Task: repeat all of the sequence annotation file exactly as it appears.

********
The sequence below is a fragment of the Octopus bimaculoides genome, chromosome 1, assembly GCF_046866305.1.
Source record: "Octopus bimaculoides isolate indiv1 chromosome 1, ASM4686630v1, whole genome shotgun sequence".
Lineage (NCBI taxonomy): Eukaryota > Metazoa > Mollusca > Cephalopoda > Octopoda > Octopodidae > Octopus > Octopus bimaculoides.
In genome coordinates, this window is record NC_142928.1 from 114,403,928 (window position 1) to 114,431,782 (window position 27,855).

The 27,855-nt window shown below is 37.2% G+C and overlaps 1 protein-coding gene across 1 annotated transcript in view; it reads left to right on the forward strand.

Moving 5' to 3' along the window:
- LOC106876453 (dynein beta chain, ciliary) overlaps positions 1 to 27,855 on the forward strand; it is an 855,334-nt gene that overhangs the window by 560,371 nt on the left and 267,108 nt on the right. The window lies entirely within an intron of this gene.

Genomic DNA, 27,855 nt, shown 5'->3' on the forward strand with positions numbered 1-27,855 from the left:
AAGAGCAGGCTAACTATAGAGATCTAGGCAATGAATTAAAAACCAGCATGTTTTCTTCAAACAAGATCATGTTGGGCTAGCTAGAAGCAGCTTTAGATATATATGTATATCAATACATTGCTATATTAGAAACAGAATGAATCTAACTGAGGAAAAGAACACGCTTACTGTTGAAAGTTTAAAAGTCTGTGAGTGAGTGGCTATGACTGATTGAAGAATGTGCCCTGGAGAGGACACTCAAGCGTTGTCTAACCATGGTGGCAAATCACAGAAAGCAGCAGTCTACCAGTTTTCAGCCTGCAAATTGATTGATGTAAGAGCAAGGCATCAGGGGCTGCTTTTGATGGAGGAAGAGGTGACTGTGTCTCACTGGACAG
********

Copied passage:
The sequence below is a fragment of the Octopus bimaculoides genome, chromosome 1, assembly GCF_046866305.1.
Source record: "Octopus bimaculoides isolate indiv1 chromosome 1, ASM4686630v1, whole genome shotgun sequence".
Lineage (NCBI taxonomy): Eukaryota > Metazoa > Mollusca > Cephalopoda > Octopoda > Octopodidae > Octopus > Octopus bimaculoides.
In genome coordinates, this window is record NC_142928.1 from 114,403,928 (window position 1) to 114,431,782 (window position 27,855).

The 27,855-nt window shown below is 37.2% G+C and overlaps 1 protein-coding gene across 1 annotated transcript in view; it reads left to right on the forward strand.

Moving 5' to 3' along the window:
- LOC106876453 (dynein beta chain, ciliary) overlaps positions 1 to 27,855 on the forward strand; it is an 855,334-nt gene that overhangs the window by 560,371 nt on the left and 267,108 nt on the right. The window lies entirely within an intron of this gene.

Genomic DNA, 27,855 nt, shown 5'->3' on the forward strand with positions numbered 1-27,855 from the left:
AAGAGCAGGCTAACTATAGAGATCTAGGCAATGAATTAAAAACCAGCATGTTTTCTTCAAACAAGATCATGTTGGGCTAGCTAGAAGCAGCTTTAGATATATATGTATATCAATACATTGCTATATTAGAAACAGAATGAATCTAACTGAGGAAAAGAACACGCTTACTGTTGAAAGTTTAAAAGTCTGTGAGTGAGTGGCTATGACTGATTGAAGAATGTGCCCTGGAGAGGACACTCAAGCGTTGTCTAACCATGGTGGCAAATCACAGAAAGCAGCAGTCTACCAGTTTTCAGCCTGCAAATTGATTGATGTAAGAGCAAGGCATCAGGGGCTGCTTTTGATGGAGGAAGAGGTGACTGTGTCTCACTGGACAG